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Introduction

R-Value of Construction Materials
R-Value of Construction Materials
In construction, different materials are given what’s called an “R-Value” to determine it’s ability to resist heat transfer from one side to the other. The higher the R-Value a material is given, the better it is at providing insulation. R-Value’s can also be added together, if multiple substances are attached to each other. For example, if one substance with an R-Value of 3 is attached to another substance with an R-Value of 1.4, the total R-Value for the two substances would be 3+1.4=4.4.
In construction, different materials are given what’s called an “R-Value” to determine it’s ability to resist heat transfer from one side to the other. The higher the R-Value a material is given, the better it is at providing insulation. R-Value’s can also be added together, if multiple substances are attached to each other. For example, if one substance with an R-Value of 3 is attached to another substance with an R-Value of 1.4, the total R-Value for the two substances would be 3+1.4=4.4.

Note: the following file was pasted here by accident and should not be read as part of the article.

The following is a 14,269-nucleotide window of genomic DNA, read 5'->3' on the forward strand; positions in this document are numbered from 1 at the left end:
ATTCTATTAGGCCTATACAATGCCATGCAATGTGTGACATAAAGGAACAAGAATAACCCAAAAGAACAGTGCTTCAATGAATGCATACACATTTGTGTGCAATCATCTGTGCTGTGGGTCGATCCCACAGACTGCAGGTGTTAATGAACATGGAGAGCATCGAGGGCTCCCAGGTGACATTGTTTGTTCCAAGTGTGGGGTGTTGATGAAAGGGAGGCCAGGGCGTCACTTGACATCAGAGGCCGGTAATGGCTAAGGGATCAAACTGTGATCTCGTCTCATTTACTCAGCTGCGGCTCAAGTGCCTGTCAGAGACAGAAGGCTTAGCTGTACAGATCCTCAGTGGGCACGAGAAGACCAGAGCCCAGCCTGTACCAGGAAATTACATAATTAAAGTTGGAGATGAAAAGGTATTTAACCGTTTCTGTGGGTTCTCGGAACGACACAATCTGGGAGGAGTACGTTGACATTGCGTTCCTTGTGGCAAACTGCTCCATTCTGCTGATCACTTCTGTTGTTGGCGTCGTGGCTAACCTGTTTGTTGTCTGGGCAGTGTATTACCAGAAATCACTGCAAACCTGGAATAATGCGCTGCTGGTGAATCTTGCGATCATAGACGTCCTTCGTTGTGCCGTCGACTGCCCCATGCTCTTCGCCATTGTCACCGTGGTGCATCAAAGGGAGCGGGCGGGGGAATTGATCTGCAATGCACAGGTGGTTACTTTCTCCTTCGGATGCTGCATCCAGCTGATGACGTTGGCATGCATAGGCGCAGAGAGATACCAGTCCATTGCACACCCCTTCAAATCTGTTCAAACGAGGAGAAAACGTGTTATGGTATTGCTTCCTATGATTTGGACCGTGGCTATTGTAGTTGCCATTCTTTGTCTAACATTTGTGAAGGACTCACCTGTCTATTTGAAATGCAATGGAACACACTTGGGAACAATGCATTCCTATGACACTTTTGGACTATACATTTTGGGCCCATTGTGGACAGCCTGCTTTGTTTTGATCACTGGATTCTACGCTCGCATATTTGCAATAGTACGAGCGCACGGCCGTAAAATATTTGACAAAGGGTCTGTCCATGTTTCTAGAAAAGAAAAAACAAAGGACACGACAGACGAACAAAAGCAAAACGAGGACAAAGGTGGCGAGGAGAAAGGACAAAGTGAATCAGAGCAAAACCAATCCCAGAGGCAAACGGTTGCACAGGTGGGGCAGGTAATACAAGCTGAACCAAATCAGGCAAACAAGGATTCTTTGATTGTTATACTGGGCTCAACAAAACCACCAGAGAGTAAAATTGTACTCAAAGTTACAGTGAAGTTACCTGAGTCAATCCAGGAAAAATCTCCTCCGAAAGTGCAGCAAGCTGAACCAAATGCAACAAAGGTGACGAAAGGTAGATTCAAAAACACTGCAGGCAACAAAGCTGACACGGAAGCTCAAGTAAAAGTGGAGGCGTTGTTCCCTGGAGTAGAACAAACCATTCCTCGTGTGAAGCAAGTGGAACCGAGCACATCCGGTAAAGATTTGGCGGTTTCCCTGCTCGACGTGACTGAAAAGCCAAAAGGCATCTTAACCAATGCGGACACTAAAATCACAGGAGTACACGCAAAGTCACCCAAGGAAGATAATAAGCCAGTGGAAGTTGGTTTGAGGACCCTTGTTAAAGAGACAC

Now, there are plenty of materials that have been given R-Values that are used in the construction trade. Some examples of common materials would include but are not limited to: plywood (given an R-Value of 1.25 at 1’’), fiber board sheathing (given an R-Value of 1.32 at 1/2’’), common brick (given an R-Value of .80 at 4’’), hardwood flooring (given an R-Value of .68 at 3/4’’), asphalt shingles (given an R-Value of .44 for the average size shingle), and wood doors with a solid core (given an R-Value of 2.17 at 1/34’’).
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